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Highway 6, Houston Becomes Waterworld

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Residents of the Addicks Reservoir area have taken to social media with their pictures of the lake that has formed over what was Texas Hwy. 6, due to the record-breaking rainfall and subsequent flooding that occurred, resulting from last week’s torrential rainfall.


Photo: chron.com

Water rippled quietly over the highway, passing just below speed limit signs, leaving only inches of their metal poles visible between them and the lagoon that formed below. On Sunday, May 1an eerie sight awaited inhabitants of the area, as what once was a bustling commuter route has since morphed into a sort of ghostly canal.


Photo: chron.com

The highway, now closed by the Texas Department of Transportation for a period of no less than 4-6 weeks, passes by homes and roads in similar condition as overflowing waterways continued to dump their deluge into the Addicks Reservoir after last week’s storm.


Photo: chron.com

The Army Corps of Engineer officials have been releasing water from both the Addicks and Barker Reservoirs since April 21, while at a press conference held Wednesday, April 27, Harris County Judge Ed Emmett advised that access around Addicks Reservoir, including Highway 6, would continue to be affected. Emmett stated, “The water that’s going into the reservoir is going to rise for some time, and it will rise slowly. There will be a lot of people who are rightfully concerned as they watch and see the water continuing to rise and come closer to their subdivisions.”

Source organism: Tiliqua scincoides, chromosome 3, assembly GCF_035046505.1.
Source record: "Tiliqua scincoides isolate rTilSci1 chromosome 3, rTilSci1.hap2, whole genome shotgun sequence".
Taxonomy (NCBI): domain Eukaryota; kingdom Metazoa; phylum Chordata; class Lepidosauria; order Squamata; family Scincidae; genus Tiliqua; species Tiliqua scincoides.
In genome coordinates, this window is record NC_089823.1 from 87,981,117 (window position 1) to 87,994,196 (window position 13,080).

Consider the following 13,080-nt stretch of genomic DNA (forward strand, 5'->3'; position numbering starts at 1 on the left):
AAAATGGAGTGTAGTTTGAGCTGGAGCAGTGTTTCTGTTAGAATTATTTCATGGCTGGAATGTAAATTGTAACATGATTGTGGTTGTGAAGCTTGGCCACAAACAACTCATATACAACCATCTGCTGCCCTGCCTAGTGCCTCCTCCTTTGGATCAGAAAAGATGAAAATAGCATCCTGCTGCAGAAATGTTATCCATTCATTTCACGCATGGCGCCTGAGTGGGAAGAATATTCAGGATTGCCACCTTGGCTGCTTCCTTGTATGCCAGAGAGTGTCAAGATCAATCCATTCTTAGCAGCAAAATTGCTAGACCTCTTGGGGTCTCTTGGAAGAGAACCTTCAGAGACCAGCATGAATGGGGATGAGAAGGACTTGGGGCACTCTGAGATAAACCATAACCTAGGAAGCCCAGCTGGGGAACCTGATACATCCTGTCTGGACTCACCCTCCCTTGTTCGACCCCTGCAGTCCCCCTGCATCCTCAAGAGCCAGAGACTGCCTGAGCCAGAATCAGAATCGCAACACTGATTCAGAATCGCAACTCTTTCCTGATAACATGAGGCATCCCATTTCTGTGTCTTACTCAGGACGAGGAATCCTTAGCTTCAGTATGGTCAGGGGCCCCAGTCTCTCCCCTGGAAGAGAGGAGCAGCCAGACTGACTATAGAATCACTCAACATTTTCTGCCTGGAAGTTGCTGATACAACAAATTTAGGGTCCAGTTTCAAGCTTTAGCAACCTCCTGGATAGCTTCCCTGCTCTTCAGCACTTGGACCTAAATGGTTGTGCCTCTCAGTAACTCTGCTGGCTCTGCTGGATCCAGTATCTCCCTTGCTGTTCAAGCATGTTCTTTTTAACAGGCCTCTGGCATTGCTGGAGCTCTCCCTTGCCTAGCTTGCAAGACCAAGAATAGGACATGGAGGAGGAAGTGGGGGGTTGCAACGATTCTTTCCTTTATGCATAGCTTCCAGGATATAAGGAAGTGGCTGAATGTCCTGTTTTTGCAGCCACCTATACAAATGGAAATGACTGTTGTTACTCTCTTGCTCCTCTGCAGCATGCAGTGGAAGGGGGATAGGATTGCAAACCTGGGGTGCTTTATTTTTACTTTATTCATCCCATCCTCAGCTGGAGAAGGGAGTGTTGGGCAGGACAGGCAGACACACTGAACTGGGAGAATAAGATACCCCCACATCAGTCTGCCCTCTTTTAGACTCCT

Zachary Nanney Facebook 2

Photo: Zachary Nanney via Facebook

A first for the area, that same evening, forecasters announced a flood warning was in effect through Saturday, April 30, afternoon for areas surrounding Addicks Reservoir and Barker Reservoir. The possibility for more problems both north and south of Lake Houston are continuing to be monitored as runoff from the epic amounts of rainfall could result in the rise of the San Jacinto River, however for the most part, Judge Emmett advised that county waterways should see their levels continue to drop, commencing this week.


Photo: houstonpress.com

In the meantime, Harris County, which has since been declared a disaster area by Governor Abbott, is said to be working on a complete damage assessment due to the storm, which it hopes to submit to both state and federal governments. In order to be eligible for federal emergency funding, the monetary amount of the assessment would need to be more than $14 million.